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Windows Phone App Certification Errors and the Steps to Avoid Them

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Windows Phone Store certification and policy team has published a list of common failures that developers commit during the development phase in addition to the steps to avoid those costly errors, which result in delay in app release. The first and foremost requirement is related to app screenshots which should not include any emulator chrome, frame rate counters or debug information either in altered or in transparent state. Developers should make use of the built-in emulator screenshot tool to capture screenshots as Windows Phone 8 SDK ships with emulators for WVGA, XVGA and 720p resolutions.

Moreover, screenshots in WVGA resolution should be captured using the dev center feature that automatically scales the XVGA screenshots down to the WVGA resolution. In case if you intend to provide localized apps then you should include one screenshot for each supported language.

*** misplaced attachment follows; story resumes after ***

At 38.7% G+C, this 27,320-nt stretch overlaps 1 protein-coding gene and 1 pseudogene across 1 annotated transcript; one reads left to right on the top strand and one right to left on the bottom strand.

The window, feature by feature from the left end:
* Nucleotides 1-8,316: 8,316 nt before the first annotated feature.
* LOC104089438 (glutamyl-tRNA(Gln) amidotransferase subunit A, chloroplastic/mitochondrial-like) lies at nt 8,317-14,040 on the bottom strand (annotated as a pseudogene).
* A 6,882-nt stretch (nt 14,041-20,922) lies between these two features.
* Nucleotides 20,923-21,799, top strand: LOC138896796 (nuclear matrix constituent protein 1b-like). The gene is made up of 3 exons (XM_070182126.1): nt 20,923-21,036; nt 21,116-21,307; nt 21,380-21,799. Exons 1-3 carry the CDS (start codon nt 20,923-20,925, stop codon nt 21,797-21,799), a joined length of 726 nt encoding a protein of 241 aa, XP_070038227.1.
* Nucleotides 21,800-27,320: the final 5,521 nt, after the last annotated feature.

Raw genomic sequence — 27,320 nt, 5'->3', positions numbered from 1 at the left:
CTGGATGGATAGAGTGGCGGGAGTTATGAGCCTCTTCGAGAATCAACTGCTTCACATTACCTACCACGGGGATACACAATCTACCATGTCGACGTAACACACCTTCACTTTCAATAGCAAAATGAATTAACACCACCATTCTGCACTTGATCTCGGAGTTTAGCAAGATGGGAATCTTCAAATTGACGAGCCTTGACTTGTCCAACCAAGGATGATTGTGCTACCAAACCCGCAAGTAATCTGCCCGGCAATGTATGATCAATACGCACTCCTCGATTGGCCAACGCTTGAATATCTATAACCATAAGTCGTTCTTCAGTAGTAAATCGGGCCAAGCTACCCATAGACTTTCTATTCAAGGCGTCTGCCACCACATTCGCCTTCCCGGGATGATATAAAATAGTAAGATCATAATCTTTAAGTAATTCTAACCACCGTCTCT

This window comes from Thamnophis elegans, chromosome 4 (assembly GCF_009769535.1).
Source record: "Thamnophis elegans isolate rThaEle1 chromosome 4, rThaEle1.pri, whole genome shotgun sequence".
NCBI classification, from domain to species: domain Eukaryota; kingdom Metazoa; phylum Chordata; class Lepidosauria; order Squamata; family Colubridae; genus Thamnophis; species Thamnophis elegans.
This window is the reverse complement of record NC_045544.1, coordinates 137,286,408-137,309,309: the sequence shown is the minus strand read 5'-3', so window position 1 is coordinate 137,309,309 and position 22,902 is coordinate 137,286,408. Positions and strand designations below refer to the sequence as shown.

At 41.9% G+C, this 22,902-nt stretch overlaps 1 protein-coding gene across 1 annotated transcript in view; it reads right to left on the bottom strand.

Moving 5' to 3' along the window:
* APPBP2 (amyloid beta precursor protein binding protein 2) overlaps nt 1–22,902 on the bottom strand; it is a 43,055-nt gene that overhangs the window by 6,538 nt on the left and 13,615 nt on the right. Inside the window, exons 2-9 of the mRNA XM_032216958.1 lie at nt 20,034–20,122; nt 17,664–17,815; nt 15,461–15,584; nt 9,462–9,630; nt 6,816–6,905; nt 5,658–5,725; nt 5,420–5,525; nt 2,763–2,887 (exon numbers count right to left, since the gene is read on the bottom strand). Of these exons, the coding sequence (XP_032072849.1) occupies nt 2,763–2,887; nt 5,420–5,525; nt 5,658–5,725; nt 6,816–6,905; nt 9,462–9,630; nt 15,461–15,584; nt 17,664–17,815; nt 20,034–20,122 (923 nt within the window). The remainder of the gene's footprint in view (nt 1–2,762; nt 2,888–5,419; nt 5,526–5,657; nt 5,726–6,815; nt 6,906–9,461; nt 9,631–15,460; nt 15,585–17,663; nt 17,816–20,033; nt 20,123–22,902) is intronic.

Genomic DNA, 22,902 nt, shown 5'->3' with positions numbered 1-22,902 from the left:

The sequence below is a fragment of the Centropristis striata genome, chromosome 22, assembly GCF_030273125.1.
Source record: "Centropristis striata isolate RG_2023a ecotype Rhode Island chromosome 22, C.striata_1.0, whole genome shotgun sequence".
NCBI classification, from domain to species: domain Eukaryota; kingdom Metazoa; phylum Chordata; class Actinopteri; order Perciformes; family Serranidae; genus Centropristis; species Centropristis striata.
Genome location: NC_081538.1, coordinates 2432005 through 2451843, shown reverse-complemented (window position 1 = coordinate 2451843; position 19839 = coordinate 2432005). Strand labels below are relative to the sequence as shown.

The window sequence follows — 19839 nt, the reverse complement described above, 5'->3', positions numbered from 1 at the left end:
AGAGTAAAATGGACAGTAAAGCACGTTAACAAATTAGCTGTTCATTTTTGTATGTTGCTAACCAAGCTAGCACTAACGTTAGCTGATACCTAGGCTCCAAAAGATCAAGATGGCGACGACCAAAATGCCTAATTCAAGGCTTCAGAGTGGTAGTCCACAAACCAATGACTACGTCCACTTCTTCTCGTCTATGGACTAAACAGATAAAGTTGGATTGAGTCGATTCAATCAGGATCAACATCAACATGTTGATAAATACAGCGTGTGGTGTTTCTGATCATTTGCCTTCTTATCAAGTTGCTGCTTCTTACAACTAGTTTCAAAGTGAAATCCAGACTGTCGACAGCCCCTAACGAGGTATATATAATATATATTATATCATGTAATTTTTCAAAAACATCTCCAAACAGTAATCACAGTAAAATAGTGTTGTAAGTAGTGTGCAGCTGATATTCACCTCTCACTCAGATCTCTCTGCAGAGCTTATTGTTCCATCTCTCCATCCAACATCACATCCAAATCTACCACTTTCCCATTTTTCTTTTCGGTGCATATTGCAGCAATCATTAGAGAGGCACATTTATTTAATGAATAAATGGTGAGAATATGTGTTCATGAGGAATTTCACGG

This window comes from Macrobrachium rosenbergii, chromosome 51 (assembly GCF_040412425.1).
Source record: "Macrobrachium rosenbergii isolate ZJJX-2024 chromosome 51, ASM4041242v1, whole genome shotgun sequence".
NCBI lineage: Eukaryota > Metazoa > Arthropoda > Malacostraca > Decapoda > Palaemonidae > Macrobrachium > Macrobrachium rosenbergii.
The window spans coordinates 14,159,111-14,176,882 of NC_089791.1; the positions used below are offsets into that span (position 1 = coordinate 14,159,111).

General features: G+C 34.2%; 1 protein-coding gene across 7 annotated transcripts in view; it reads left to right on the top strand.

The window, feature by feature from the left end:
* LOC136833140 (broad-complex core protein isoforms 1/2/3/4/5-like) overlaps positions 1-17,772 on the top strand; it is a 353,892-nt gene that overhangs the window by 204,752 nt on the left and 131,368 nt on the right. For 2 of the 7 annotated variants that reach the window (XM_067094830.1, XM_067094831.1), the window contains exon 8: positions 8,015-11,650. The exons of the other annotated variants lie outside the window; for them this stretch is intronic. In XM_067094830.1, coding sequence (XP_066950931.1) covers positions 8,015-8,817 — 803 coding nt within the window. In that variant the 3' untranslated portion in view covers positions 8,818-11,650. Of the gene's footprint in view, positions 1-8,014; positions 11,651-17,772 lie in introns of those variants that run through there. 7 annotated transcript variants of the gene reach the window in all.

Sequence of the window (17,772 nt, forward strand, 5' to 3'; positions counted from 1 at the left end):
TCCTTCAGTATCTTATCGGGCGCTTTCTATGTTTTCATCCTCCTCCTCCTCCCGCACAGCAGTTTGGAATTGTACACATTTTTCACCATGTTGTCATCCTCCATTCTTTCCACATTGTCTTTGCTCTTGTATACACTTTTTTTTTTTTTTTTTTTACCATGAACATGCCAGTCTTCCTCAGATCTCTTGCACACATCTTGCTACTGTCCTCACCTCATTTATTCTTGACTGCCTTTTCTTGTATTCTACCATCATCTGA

If you submit an app which requires login credentials you should include details of a dummy account in the certification notes in your dev center submission so that the relevant team will be able to test your app completely. If you fail to include this information then your app will be rejected and you will be required to again resubmit the app which will ultimately delay the app release.

As a developer, you should take steps to prevent the app from unexpected termination during the testing phase by making use of tools such as BugSense and Little Watson, which enables you to collect unhandled exception telemetry data.

Visual Studio, App Studio and Apache Cordova provide icons and tile images which you can use in your apps. However, Microsoft suggest you to replace them with your own images since the default images only pin point the required size.

According to Microsoft, back button should close the app only if the app is on the main page. It should go to the previous page only if it is not on the main page. Moreover, the back button should close an open dialog and soft keyboard.

Microsoft suggests developers to include a localized app description for each supported language using the built-in emulator. Moreover, you should also make sure to build the app in such a way that it displays properly in both light and dark themes. If you use Visual Studio you can easily toggle between the dark and light themes during the development stage.

Mike Francis of Windows Phone Store certification and policy team provides the required code for testing the current app theme including few tips for enhancing the quality of your Windows apps.

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